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Canada’s national security agencies too secretive, experts tell Senate Open Caucus

Canada’s national security agencies too secretive, experts tell Senate Open Caucus

Canada’s national security agencies too secretive, experts tell Senate Open Caucus

Published on 2 June 2015 Publications by Senator Art Eggleton (retired)

‘In Canada, security is never part of federal elections, so this might be a good and unexpected outcome of our discussion around Bill C-51, however flawed the bill is and will prove to be,’ says University of Ottawa professor Wesley Wark.

The secrecy surrounding Canada’s security establishment stems from a lack of transparency and accountability in Canada’s national security organizations, and is undermining the trust Canadians have in the very organizations meant to protect them. This was one of the main takeaways from a public Open Caucus hosted by the Senate Liberals on national security and human rights this past Wednesday.

“I cannot believe at what this government, and it’s not just this government, the government before, want to keep secret,” stated Paul Cavalluzzo, lead counsel on the Maher Arar Inquiry from 2004 to 2006. “We often laugh at the Americans in terms of their national security, but they are far more open when it comes to the release of information than we are.” This was a sentiment shared by Professor Wesley Wark, who served two terms on the Prime Minister’ Advisory Council on National Security between 2005-2009. “Once upon a time we were widely touted by our friends and allies in Europe and elsewhere as kind of a leading innovator when it came to accountability in national security issues,” Wark said. “That is a long time ago now, and we have been vastly outpaced in terms of how we are dealing with this issue.”

One particular area where this secrecy is hurting the public trust is the growing perception that national security organizations are deliberately targeting certain ethnic, racial and religious communities in their operations. Marie-Claude Landry, chief commissioner of the Canadian Human Rights Commissions, stated that while these organizations have anti discriminatory policies in place, there is no data collected to verify that these policies are being followed. “Without monitoring to transparently demonstrate that their human rights policies are effective national security organizations are vulnerable to criticism and the potential loss of public trust,” she said.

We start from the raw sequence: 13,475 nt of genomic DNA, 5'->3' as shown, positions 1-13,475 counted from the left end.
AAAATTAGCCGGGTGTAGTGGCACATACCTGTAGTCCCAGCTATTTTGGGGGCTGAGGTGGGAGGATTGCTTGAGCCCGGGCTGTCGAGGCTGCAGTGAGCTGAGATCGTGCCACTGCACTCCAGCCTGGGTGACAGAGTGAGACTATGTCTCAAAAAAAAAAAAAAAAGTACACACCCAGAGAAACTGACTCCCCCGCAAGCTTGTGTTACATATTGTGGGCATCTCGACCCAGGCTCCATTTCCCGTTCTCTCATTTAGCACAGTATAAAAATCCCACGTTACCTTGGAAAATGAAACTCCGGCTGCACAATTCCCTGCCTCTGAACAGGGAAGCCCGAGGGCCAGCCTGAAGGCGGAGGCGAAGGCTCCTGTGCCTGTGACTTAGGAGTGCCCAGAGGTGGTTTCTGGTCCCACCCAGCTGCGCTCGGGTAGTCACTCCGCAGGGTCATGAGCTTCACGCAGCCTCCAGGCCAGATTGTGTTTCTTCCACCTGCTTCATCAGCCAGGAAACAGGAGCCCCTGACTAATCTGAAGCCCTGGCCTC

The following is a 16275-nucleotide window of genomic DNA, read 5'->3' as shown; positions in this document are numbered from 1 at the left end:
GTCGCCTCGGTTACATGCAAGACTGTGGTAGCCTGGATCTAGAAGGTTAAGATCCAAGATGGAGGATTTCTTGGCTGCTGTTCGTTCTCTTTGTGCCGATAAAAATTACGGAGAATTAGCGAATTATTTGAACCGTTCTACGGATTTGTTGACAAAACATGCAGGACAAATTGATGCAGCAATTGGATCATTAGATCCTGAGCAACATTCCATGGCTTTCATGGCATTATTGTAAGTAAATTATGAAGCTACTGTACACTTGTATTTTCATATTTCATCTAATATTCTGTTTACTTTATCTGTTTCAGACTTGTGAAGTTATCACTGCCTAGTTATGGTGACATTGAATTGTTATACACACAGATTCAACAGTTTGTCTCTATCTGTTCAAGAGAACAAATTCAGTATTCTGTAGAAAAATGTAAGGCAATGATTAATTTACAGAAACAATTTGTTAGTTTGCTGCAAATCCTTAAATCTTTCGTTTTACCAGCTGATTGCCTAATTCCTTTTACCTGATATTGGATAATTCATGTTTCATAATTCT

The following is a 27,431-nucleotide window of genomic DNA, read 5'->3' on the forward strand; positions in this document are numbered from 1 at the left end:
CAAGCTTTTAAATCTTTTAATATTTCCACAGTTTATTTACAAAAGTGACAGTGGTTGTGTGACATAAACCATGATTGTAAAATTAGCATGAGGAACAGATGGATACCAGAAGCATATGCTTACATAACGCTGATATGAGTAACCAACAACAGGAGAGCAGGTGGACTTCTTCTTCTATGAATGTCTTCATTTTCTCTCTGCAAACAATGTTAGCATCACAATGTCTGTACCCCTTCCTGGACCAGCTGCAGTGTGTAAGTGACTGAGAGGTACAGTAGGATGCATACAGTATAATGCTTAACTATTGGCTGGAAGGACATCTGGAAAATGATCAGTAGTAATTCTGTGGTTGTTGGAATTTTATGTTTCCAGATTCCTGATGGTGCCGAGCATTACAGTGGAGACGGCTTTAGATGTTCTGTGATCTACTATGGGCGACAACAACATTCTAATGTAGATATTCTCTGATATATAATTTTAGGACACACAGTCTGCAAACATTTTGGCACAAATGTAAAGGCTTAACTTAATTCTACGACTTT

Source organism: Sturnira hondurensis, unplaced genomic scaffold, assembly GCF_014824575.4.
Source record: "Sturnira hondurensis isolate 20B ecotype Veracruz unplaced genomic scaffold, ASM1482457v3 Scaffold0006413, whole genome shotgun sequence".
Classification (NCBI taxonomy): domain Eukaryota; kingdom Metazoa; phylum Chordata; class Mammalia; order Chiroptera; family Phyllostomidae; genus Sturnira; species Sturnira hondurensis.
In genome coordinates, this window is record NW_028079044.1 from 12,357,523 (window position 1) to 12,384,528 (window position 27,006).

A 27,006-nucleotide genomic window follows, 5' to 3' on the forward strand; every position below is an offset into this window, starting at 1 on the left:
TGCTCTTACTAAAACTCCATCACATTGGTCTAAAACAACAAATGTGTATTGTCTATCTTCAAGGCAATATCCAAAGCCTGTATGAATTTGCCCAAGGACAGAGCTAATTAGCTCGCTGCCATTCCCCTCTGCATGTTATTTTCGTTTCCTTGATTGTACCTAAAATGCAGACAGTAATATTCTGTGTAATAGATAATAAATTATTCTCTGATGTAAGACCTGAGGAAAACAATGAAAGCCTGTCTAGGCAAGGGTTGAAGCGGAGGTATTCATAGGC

Ziad Mia of the Canadian Muslim Lawyers Association spoke of an underlying feeling in the Muslim community that they are the primary target of national security agencies, and pointed to the harm this can cause. In the Muslim community, “they feel under pressure and under the microscope. … This toxic rhetoric that is putting Muslims in this tension and casting them as ‘the other’ essentially plays into the worldview of extremists.” Mia believes that this is wrong-headed because cooperation with these communities is crucial during security operations, noting the arrests in the 2012 VIA Rail plotas an example. “That plot was thwarted because communities were involved … that’s your best way. Not only is that effective, it builds trust with the communities, and it costs a lot less money.”

With regard to Bill C-51, many of the meeting’s witnesses agreed that the legislation will only entrench this culture of secrecy, and will even serve to worsen it in some cases. One provision of the bill would give CSIS the right to go to a Federal Court to seek permission to violate an individual’s Charter rights in order to collect information. This would occur behind closed doors, without the individual’s knowledge or even a special advocate to speak on their behalf. “I have never in my professional life seen a provision like this. It’s unconstitutional on its face,” Cavalluzzo said. “Apart from it being unconstitutional … it’s a secret process.”  He went on to note that that 14 of the 17 agencies which will be receiving this information have no review mechanism. “What if they make a mistake? What is the citizen going to do?”

Wark noted that one positive outcome of the bill is that it is drawing public attention toward the debate on national security, which could become a main theme of the upcoming fall election, a rarity in Canadian elections. “My prediction is that this will become an important part of every party’s election platform. … Prime Minister Harper has already signaled that he intends it to be,” Wark said. “In Canada, security is never part of federal elections, so this might be a good and unexpected outcome of our discussion around Bill C-51, however flawed the bill is and will prove to be.”

The Senate Liberals have hosted a series of public discussions on a number of topics as a part of their “Open Caucus” initiative. Their next meeting will be held this coming Wednesday on Parliament Hill, and will cover the issue of pharmacare.